Individually only a few players stood out from the rest of the league.  Joe Connolly finished among the top 10 in several offensive categories, and only Phillies slugger Gavvy Cravath had a better OPS+ than Conolly’s 159.  Johnny Evers finished third in the NL in sacrifice hits (31), fourth in walks (87) and ninth in runs (81); and though Rabbit Maranville led the league in outs made (469), he also finished eighth in RBIs with a career-high 78.

Bill James led the league in adjusted pitching runs and adjusted pitching wins, and James and Rudolph finished in the top 10 in most pitching categories.  Tyler finished fifth in strikeouts per 9 innings, and sixth in both strikeouts and shutouts.

Defensively the Braves were very strong up the middle.  Hank Gowdy led all catchers in errors with 21, but was also second in putouts and assists, and threw out almost 50% of opposing basestealers (49.7%).  Evers was fourth in putouts and fifth in assists, and paced all NL second sackers with an excellent .976 fielding percentage.  Maranville was a superstar with a glove on his hand; not only did he lead all shortstops in assists, but led the entire league and it wasn’t even close, as he finished 99 assists ahead of the runner up, and 100 ahead of the next best shortstop.  And though he committed a league-worst 65 errors, Maranville led the league in putouts, double plays and range factor by wide margins, and made several spectacular plays throughout the season.  Les Mann held down center field with aplomb, leading all center fielders in assists (24) and double plays (8), and finishing fifth among all outfielders in range factor (2.41).

In a close race Evers edged Maranville in MVP voting, 50 to 44, and James came in third with 33 votes.  Rudolph finished seventh and Butch Schmidt came in 16th, but Connolly received no votes despite carrying the offense on his back.  Interestingly, though Evers’ teammates were happy for him, most Braves felt Maranville deserved the award.

A closer look at the Braves and the rest of the National League illuminates the keys to their success:

  • Leadership: George Stallings earned a reputation for coaxing the most out of his players; in fact, during the NL’s winter meetings following the Braves’ World Series victory he was perplexed as to why no one was willing to acquire the players he was shopping.  Eventually word came out that other managers were fearful that they wouldn’t get the same production from those players that Stallings got.  It was reported in papers that Stallings had driven the Braves to a “contending position for the pennant by sheer force of his invectives.”  Another paper wrote, “Stallings’ words sting at first, but they have no ill after affect.”

He also worked his troops hard and it showed in the second half of the season.  On April 30, after two straight days of rain, Stallings had his team take an hour of batting, then pitted them against each other in a 14-inning practice game.  And when Red Smith came over from Brooklyn in August, he was shocked to learn that the Braves held morning workouts on game days.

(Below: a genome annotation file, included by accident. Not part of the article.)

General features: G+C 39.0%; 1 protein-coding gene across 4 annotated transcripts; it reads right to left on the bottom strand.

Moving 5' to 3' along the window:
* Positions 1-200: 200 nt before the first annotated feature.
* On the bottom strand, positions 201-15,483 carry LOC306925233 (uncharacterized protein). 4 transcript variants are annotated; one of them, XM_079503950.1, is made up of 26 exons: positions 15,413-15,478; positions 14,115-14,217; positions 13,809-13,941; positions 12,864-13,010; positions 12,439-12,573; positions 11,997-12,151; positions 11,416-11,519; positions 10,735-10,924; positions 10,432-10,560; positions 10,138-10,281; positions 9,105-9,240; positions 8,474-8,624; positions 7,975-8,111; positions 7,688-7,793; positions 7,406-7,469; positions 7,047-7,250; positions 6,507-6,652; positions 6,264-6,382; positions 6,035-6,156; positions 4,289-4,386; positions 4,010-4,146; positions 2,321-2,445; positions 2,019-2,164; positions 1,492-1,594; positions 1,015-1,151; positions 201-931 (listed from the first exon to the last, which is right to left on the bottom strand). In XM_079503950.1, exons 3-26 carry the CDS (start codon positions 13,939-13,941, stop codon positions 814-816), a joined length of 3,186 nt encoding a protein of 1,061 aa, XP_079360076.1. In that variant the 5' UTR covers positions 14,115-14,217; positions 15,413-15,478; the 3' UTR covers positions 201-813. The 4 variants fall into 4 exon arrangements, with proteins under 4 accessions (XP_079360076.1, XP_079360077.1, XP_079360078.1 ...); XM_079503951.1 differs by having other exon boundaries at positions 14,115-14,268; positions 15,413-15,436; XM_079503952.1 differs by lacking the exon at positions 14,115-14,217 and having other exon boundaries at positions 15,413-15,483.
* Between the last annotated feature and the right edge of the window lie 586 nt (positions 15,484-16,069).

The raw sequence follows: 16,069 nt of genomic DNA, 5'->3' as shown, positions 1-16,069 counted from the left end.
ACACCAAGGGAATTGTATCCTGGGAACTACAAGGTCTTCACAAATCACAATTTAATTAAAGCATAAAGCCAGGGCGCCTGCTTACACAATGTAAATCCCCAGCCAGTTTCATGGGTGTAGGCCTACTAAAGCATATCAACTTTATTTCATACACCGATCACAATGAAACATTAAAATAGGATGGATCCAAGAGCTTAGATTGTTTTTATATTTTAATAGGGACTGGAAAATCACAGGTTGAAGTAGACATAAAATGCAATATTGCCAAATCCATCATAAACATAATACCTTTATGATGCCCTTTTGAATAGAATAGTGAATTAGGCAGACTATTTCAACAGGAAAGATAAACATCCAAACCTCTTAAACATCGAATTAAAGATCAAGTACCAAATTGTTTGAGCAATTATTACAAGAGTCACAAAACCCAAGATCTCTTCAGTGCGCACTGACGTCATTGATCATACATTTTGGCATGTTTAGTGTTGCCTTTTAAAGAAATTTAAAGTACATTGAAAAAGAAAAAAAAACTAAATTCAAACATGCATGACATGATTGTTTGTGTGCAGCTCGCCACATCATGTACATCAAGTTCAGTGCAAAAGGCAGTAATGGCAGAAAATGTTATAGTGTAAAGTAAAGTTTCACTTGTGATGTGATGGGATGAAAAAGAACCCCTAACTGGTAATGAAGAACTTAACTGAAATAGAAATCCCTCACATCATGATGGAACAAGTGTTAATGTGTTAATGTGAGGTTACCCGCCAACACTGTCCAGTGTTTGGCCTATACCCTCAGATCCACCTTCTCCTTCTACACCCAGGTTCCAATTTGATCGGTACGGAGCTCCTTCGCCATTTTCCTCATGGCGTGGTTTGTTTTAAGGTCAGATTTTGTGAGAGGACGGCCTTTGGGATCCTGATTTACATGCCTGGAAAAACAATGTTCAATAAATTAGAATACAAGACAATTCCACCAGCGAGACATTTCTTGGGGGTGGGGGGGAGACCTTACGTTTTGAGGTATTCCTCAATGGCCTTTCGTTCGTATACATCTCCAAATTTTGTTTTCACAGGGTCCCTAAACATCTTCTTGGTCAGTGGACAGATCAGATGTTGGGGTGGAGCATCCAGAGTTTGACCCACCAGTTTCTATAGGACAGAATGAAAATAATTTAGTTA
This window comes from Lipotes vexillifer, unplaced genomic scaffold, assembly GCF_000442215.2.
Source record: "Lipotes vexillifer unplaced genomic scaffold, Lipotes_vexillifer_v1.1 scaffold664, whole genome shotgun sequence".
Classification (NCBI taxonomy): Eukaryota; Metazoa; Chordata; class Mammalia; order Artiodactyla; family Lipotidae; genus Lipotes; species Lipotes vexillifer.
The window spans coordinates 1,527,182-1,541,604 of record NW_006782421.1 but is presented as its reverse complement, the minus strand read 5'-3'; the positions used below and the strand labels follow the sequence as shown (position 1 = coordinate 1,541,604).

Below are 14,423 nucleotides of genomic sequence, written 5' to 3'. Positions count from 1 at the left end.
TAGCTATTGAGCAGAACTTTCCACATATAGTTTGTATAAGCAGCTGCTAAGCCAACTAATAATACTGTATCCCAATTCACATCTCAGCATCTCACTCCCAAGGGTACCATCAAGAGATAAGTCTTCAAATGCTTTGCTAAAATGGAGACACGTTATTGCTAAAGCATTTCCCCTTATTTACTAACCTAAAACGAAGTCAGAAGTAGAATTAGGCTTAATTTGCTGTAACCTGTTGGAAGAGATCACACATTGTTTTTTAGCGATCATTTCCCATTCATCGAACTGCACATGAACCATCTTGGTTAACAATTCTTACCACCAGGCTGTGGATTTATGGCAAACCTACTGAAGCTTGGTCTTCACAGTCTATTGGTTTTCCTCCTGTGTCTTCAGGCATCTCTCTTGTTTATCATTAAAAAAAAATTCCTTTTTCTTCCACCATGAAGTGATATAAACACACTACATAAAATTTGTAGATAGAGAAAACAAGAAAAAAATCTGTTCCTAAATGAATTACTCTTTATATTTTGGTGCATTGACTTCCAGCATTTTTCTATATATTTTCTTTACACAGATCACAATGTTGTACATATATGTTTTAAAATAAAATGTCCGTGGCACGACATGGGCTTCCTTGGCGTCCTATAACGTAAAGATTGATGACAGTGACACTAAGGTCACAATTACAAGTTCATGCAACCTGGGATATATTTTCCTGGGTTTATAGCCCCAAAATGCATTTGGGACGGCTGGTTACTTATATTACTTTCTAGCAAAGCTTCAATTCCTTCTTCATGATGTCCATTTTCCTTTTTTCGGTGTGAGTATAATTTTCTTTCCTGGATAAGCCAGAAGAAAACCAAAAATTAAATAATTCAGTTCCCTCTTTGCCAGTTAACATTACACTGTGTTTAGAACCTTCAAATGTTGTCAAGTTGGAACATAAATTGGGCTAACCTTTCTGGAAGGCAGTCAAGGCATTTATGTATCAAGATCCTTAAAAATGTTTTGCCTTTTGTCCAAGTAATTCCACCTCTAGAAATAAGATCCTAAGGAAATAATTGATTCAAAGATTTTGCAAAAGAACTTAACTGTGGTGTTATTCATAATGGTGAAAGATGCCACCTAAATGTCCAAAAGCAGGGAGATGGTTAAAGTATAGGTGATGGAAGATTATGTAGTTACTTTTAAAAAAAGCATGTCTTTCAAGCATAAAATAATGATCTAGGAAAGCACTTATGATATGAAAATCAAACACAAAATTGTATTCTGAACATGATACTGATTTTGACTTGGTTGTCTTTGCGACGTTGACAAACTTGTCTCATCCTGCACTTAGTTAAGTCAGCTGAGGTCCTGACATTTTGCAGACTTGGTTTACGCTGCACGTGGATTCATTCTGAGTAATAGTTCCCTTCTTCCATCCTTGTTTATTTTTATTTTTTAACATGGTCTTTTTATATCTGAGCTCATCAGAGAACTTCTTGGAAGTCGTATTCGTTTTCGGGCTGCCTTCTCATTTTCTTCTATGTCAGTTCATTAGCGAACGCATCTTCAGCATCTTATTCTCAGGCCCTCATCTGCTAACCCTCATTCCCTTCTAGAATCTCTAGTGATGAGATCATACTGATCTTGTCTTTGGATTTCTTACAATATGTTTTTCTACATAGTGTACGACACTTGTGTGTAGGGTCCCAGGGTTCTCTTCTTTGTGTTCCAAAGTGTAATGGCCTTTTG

And, of course, he had veteran second baseman Johnny Evers on the diamond serving as his field captain.  Evers was in his 13th season and had played for two of baseball’s most successful managers, Frank Selee (.598 career winning percentage) and Frank Chance (.593 winning percentage) before becoming a manager himself and leading the Cubs to an 88-65 record in 1913.  As mentioned before Evers led the National League in player ejections and some of them were the result of sticking up for teammates.

  • Pitching: The Braves used 12 pitchers during the season, but relied heavily on only three—Dick Rudolph, Bill James and Lefty Tyler—who threw 66% of the team’s innings.  The trio combined for 68 of the team’s 94 wins (72.3%) and pitched to a 2.29 ERA in 940 innings.  The rest of the staff was led by Dick Crutcher, who tossed 33% of the remaining innings.  Unfortunately he was subpar (5-7, 3.46)  as was the rest of the staff except for Paul Strand (6-2, 2.44).
Dick Rudolph

A control artist, Dick Rudolph finished behind only Pittsburgh’s Babe Adams in WHIP and was fourth in the league in walks per 9 innings.

The nine pitchers not named Rudolph, James or Tyler posted a 3.63 ERA, which was almost a full run (0.85) above league average.  After Crutcher the only other pitcher who threw more than 56 innings was 35-year-old journeyman southpaw, Otto Hess, who went 5-6 with a 3.03 ERA.

Despite John McGraw’s prediction that the big three would eventually succumb to the strain of too much work and pressure, they carried the team throughout the season, especially in the second half when they went 45-7 with a microscopic 1.65 ERA in just more than 500 innings.

Eventually they all succumbed to arm trouble, and though Rudolph and Tyler enjoyed future success, James won only five more games in his career.  From 1914-1916 Rudolph threw 999 2/3 innings, an average of 330 per season; Tyler averaged 241 innings in the four seasons following 1914; James tossed only 73 2/3 innings in the rest of his brief career.  It’s difficult to blame Stallings for overworking Rudolph, as he’d averaged 281 2/3 innings per year in the minors from age 19-24, and had almost 1,700 innings on his arm by age 25, his first season with the Braves.

Tyler, on the other hand, had only one and a half seasons of minor league pitching under his belt before embarking on a three-year run from 1912-1914 that saw him average 273 innings a year.  Past 1914, Tyler averaged only 171 innings a year, but he was very good, going 76-54 with a 2.51 ERA in 174 games.  In 1918 he went a career-best 19-8 with a 2.00 ERA for the Cubs before suffering from shoulder trouble.